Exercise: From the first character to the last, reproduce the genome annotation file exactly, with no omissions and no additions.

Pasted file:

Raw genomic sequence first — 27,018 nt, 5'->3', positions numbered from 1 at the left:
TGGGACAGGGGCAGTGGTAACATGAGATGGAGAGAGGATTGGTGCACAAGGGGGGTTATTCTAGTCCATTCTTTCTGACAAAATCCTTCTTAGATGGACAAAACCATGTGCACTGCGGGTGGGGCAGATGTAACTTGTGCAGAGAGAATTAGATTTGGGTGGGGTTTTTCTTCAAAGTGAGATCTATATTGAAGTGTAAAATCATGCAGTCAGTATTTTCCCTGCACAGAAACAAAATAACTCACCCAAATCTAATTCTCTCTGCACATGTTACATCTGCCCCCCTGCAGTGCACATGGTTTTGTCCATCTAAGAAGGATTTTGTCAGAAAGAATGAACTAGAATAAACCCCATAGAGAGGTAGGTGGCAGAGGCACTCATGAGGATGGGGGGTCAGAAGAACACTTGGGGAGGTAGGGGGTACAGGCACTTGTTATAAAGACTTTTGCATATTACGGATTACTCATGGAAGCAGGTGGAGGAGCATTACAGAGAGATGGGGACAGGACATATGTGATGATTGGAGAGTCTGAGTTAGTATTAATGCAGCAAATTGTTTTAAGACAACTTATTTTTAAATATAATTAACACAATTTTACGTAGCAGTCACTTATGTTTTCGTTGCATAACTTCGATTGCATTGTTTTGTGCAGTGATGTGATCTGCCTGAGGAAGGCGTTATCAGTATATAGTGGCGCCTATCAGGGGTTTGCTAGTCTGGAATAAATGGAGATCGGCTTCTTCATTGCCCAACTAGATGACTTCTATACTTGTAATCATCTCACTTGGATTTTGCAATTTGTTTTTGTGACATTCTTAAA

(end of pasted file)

Raw genomic sequence first — 27,018 nt, 5'->3', positions numbered from 1 at the left:
TGGGACAGGGGCAGTGGTAACATGAGATGGAGAGAGGATTGGTGCACAAGGGGGGTTATTCTAGTCCATTCTTTCTGACAAAATCCTTCTTAGATGGACAAAACCATGTGCACTGCGGGTGGGGCAGATGTAACTTGTGCAGAGAGAATTAGATTTGGGTGGGGTTTTTCTTCAAAGTGAGATCTATATTGAAGTGTAAAATCATGCAGTCAGTATTTTCCCTGCACAGAAACAAAATAACTCACCCAAATCTAATTCTCTCTGCACATGTTACATCTGCCCCCCTGCAGTGCACATGGTTTTGTCCATCTAAGAAGGATTTTGTCAGAAAGAATGAACTAGAATAAACCCCATAGAGAGGTAGGTGGCAGAGGCACTCATGAGGATGGGGGGTCAGAAGAACACTTGGGGAGGTAGGGGGTACAGGCACTTGTTATAAAGACTTTTGCATATTACGGATTACTCATGGAAGCAGGTGGAGGAGCATTACAGAGAGATGGGGACAGGACATATGTGATGATTGGAGAGTCTGAGTTAGTATTAATGCAGCAAATTGTTTTAAGACAACTTATTTTTAAATATAATTAACACAATTTTACGTAGCAGTCACTTATGTTTTCGTTGCATAACTTCGATTGCATTGTTTTGTGCAGTGATGTGATCTGCCTGAGGAAGGCGTTATCAGTATATAGTGGCGCCTATCAGGGGTTTGCTAGTCTGGAATAAATGGAGATCGGCTTCTTCATTGCCCAACTAGATGACTTCTATACTTGTAATCATCTCACTTGGATTTTGCAATTTGTTTTTGTGACATTCTTAAA